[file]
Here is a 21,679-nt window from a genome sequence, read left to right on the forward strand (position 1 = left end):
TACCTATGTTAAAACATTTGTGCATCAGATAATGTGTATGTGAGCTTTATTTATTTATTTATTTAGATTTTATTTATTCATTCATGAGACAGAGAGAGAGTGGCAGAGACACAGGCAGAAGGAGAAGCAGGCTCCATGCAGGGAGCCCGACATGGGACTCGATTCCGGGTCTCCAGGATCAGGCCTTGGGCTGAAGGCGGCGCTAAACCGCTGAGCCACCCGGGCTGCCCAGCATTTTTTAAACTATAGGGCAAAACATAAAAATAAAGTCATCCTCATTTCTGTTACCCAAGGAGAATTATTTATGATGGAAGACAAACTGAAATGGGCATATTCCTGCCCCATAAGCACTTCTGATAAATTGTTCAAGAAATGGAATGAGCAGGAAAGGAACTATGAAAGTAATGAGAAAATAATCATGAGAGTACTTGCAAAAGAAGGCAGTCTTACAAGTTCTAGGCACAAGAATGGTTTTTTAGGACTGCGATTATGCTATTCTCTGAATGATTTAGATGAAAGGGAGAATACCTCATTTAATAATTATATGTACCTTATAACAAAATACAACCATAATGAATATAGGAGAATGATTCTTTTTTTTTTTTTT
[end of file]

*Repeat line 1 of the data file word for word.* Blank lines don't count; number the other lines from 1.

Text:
Here is a 21,679-nt window from a genome sequence, read left to right on the forward strand (position 1 = left end):